It’s one of our country’s most enduring books, a haunting tale set against the backdrop of the Australian outback that stays with you long after you turn the last page.
Picnic at Hanging Rock is a story that has entertained and enthralled generations of Australians, through both the original novel and the acclaimed film adaption.
The story, which is set in 1900, follows the mystery surrounding three girls and their teacher who go missing during an idyllic school picnic at Hanging Rock, never to be seen again.
While the story has been told and re-told in many ways over the years, one lingering question has always clung to the work like the remnants of an old dream.
Just how much of this iconic story, if any at all, is actually anchored in reality?
Or is it all just a work of complete fiction masquerading as historical fact?
This question is once again on everyone’s lips thanks to the fact that a new imagining of Picnic at Hanging Rock is coming soon to Australian screens via Showcase and Foxtel.
The six-part series is set to broaden the story already told through Joan Lindsay’s iconic 1967 novel of the same name and Peter Weir’s 1975 film adaption of her work.
While there is no historical proof or documentation that proves the events depicted in Picnic at Hanging Rock actually happened, there are some real life elements woven into the tale.
The trailer for the new TV series Picnic at Hanging Rock is beyond haunting.
First of all, the inspiration and setting for the novel, Hanging Rock, is actually a real place.
The location is also formally known in English as Mount Diogenes and Dryden’s Rock, and to some of its traditional owners as Ngannelong. It is a distinctive geological formation located in central Victoria within the Macedon Ranges.
The rock formation plays host to a vast number of tourists each year, many who are inspired to travel there after reading the book and seeing the film, with the Macedon Ranges tourism website stating, “the unexplained disappearance of a group of schoolgirls at Hanging Rock in 1901 is just one of the legends of this mysterious area, and many visitors say they can feel the spirit of the girls as they climb the Rock.”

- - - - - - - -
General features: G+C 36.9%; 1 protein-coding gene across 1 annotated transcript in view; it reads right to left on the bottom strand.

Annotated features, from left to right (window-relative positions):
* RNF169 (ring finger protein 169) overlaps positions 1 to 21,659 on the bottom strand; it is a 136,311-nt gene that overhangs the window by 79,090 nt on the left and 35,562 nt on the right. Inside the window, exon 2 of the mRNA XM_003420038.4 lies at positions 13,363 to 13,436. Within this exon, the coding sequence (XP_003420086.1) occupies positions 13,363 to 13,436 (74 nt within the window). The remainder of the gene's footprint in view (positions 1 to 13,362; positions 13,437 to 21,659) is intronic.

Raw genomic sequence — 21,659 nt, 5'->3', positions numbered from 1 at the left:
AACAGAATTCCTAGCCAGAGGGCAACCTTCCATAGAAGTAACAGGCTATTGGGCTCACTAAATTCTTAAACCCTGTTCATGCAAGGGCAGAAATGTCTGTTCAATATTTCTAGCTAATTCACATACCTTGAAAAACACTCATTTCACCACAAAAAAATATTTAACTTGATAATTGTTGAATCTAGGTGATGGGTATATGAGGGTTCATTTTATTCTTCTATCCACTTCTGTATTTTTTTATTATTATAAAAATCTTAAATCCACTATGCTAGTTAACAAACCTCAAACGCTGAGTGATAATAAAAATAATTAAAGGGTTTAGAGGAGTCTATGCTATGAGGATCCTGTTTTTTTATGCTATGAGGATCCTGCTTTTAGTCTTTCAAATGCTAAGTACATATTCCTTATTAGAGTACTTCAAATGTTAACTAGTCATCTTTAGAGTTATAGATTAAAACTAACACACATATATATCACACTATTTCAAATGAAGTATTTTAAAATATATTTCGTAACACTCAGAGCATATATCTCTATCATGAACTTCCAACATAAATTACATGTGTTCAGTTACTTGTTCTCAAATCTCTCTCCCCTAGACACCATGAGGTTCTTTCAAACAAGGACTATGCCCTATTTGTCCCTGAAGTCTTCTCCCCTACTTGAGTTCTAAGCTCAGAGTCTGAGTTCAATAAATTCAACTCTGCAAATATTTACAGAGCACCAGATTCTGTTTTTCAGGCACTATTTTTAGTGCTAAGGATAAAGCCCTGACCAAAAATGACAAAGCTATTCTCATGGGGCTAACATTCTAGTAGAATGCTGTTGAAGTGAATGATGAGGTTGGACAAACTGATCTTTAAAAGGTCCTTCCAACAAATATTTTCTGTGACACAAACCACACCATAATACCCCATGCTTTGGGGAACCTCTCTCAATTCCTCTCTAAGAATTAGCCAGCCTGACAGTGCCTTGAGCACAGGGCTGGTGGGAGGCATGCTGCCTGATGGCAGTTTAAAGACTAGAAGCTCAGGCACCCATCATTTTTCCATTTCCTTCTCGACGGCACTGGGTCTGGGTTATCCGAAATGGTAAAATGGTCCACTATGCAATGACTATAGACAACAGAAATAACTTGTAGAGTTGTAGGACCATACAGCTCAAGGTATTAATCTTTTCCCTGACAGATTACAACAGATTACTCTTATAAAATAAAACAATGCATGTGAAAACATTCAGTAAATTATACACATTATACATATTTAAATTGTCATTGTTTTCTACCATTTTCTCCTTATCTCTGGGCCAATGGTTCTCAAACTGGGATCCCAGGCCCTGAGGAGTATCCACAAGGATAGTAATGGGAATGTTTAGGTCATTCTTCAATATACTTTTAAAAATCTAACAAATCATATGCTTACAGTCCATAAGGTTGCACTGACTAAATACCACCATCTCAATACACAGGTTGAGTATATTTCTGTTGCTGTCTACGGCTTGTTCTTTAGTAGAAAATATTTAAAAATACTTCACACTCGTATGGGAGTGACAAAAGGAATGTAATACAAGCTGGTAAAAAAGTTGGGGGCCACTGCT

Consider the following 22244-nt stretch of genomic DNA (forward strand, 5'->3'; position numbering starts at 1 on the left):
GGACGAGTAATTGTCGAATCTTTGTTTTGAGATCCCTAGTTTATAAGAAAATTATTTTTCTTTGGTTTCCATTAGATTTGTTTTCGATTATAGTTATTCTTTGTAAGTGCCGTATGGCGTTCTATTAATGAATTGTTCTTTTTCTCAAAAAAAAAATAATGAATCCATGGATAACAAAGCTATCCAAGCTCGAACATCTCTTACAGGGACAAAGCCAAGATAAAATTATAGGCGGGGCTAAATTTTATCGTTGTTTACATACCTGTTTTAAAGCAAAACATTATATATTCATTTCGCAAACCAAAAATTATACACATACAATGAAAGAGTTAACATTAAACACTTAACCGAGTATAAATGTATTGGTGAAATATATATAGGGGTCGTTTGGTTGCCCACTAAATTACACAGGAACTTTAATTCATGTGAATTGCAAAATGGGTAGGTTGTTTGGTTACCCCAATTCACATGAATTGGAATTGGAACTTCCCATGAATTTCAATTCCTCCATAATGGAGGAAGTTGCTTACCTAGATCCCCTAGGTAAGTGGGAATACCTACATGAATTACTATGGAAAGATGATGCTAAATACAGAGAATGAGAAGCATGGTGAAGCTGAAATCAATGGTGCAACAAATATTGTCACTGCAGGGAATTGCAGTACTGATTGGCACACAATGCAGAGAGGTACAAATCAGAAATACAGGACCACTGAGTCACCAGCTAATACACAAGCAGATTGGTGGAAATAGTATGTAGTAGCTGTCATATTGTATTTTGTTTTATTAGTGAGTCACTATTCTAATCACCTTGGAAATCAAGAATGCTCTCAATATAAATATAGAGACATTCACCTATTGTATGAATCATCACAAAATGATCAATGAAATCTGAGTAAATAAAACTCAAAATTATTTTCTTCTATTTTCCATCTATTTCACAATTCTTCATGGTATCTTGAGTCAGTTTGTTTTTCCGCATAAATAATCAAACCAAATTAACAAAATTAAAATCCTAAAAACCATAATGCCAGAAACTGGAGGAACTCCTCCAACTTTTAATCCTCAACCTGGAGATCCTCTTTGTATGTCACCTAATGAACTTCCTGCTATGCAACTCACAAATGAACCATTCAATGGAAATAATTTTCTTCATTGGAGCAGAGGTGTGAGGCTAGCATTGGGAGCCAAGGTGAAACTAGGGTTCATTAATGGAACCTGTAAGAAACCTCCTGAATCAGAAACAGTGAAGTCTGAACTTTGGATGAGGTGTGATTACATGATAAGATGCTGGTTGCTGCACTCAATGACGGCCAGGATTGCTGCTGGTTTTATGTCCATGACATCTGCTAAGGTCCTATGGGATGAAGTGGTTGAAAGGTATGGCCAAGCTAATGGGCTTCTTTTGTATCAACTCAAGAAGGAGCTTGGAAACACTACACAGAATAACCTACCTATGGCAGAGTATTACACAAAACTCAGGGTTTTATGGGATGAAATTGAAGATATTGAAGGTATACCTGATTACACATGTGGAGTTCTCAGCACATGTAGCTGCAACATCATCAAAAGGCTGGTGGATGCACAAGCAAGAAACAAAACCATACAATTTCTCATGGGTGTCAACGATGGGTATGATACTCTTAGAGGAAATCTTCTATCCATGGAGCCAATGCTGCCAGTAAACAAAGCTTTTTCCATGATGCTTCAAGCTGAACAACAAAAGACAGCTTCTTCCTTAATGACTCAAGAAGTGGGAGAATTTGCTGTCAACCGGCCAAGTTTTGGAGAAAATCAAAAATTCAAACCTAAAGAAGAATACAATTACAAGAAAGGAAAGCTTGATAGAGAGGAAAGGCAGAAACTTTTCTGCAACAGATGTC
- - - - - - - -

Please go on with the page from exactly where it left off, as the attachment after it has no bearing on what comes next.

Which brings us to the question of whether or not a group of Australian school girls actually went missing in that area.
The idea that some of the events depicted in the novel are rooted in real life has been explored in great detail in the book Beyond The Rock: The Life Of Joan Lindsay And The Mystery Of Picnic At Hanging Rock by Janelle McCulloch.
In her book, McCulloch writes that author Joan Lindsay credited recurring dreams as the basis for the plot of Picnic at Hanging Rock, and that her friends all knew her as a “mystic”, stating that she had certain abilities and sensitivities and could “see” things that others couldn’t, especially in the bush landscape.
However, author Joan Lindsay has never explicitly stated that the events in the book are based on reality, and no documentation of a group of schoolgirls going missing in that area has ever been found, despite numerous attempts by historians to hunt it down.
In the book, McCulloch quotes Sandra Forbes, who worked as junior editor on the book before going to become the executive officer of the Australia Council's literature unit as saying, "Did I think the story was true? We did talk about this. But the truth for Joan was different to the rest of us. She was never straightforward about it. I think I decided in the end that it was a great work of the imagination."
In her research McCulloch also uncovered a number of stories that point to the idea that the story told in the book may be a little bit more than fiction, but no concrete facts ever found their way to publication.
For example, she found the final two lines of the original foreword written by Lindsay that said, “For the author, who knew Mount Macedon and the Hanging Rock very well, as a child, the story is entirely true,” had actually been deleted before the novel’s publication, according to a piece published in The Daily Telegraph.
Thanks to her extensive research, McCulloch was also able to track down an ex-student of the real school the fictional Appleyard College depicted in Picnic at Hanging Rock who told her, “we all knew about the girls who disappeared, but none of us really knew the details.”
Which again adds to the mystery, without ever confirming the existence of these fictional characters.
While the story of Picnic at Hanging Rock cannot be explained with historical fact, it remains one of Australia's best told tales and one that is sure to find a new and engaged audience via the upcoming TV series.
Picnic At Hanging Rock is a six part series that will air Sundays from May 6 at 8.30pm on Showcase. The series will also be available to Foxtel customers On Demand and an be streamed on Foxtel Now.
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